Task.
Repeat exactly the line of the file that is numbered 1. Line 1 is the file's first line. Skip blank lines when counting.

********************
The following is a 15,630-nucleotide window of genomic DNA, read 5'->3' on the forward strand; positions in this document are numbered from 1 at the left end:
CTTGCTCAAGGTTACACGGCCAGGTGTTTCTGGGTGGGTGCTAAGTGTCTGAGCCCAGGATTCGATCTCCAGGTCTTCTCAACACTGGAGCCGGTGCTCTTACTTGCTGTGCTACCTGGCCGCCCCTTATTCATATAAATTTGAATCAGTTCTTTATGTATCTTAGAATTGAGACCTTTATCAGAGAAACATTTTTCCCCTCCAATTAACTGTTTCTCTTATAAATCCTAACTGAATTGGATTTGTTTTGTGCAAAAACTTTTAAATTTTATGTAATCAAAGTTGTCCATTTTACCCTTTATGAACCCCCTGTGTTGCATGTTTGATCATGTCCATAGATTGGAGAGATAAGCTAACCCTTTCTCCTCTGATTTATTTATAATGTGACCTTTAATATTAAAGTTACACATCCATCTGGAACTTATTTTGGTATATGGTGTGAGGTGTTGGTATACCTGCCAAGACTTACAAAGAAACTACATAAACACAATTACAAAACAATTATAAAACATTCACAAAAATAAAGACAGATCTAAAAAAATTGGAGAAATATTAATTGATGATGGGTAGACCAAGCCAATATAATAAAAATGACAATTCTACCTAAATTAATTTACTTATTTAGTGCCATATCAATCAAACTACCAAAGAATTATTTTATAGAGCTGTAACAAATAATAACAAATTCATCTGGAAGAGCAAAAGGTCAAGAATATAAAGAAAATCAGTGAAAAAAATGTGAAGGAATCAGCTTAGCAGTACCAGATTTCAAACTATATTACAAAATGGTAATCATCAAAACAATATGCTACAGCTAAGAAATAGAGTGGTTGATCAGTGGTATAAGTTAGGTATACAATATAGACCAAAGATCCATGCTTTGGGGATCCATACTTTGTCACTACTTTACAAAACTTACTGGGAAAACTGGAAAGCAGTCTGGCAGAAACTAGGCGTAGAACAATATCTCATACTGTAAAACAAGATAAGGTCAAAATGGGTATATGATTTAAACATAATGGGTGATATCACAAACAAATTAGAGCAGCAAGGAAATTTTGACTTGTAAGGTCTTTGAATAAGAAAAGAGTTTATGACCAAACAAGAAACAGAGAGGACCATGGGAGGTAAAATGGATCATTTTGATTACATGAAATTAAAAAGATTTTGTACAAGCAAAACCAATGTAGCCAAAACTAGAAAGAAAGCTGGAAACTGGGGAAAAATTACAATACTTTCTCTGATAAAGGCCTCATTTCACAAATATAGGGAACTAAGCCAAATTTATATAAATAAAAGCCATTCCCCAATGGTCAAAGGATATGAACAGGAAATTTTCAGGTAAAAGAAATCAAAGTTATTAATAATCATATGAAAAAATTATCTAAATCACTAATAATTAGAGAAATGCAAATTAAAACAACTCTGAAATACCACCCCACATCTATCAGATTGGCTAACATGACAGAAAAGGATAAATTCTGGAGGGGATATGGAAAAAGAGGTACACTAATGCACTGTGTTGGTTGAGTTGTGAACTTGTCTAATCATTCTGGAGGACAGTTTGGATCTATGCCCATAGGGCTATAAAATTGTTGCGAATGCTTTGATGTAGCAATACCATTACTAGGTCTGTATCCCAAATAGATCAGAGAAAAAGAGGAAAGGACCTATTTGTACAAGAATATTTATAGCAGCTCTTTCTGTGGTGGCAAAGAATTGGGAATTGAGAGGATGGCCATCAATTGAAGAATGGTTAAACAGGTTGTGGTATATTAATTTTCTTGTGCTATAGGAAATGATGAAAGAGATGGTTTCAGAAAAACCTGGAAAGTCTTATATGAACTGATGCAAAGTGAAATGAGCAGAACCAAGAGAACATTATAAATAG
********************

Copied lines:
The following is a 15,630-nucleotide window of genomic DNA, read 5'->3' on the forward strand; positions in this document are numbered from 1 at the left end: